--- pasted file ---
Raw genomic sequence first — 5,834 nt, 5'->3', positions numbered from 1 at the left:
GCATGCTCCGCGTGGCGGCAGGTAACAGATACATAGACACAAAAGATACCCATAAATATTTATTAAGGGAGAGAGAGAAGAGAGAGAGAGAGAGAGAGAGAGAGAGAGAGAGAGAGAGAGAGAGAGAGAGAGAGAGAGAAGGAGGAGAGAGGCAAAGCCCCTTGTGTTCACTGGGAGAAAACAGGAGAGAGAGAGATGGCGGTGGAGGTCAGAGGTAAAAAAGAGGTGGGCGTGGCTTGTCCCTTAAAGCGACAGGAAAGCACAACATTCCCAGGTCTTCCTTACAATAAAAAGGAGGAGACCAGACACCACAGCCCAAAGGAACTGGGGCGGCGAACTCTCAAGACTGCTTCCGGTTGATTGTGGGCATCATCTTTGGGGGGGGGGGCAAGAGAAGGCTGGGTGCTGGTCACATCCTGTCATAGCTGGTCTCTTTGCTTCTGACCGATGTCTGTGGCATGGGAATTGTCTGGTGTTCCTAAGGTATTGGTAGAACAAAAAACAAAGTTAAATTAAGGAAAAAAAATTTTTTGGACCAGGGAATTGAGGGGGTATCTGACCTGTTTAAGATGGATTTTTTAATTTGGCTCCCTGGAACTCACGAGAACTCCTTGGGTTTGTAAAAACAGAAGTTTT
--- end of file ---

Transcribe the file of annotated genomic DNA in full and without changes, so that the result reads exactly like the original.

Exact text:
Raw genomic sequence first — 5,834 nt, 5'->3', positions numbered from 1 at the left:
GCATGCTCCGCGTGGCGGCAGGTAACAGATACATAGACACAAAAGATACCCATAAATATTTATTAAGGGAGAGAGAGAAGAGAGAGAGAGAGAGAGAGAGAGAGAGAGAGAGAGAGAGAGAGAGAGAGAGAGAGAGAGAAGGAGGAGAGAGGCAAAGCCCCTTGTGTTCACTGGGAGAAAACAGGAGAGAGAGAGATGGCGGTGGAGGTCAGAGGTAAAAAAGAGGTGGGCGTGGCTTGTCCCTTAAAGCGACAGGAAAGCACAACATTCCCAGGTCTTCCTTACAATAAAAAGGAGGAGACCAGACACCACAGCCCAAAGGAACTGGGGCGGCGAACTCTCAAGACTGCTTCCGGTTGATTGTGGGCATCATCTTTGGGGGGGGGGGCAAGAGAAGGCTGGGTGCTGGTCACATCCTGTCATAGCTGGTCTCTTTGCTTCTGACCGATGTCTGTGGCATGGGAATTGTCTGGTGTTCCTAAGGTATTGGTAGAACAAAAAACAAAGTTAAATTAAGGAAAAAAAATTTTTTGGACCAGGGAATTGAGGGGGTATCTGACCTGTTTAAGATGGATTTTTTAATTTGGCTCCCTGGAACTCACGAGAACTCCTTGGGTTTGTAAAAACAGAAGTTTT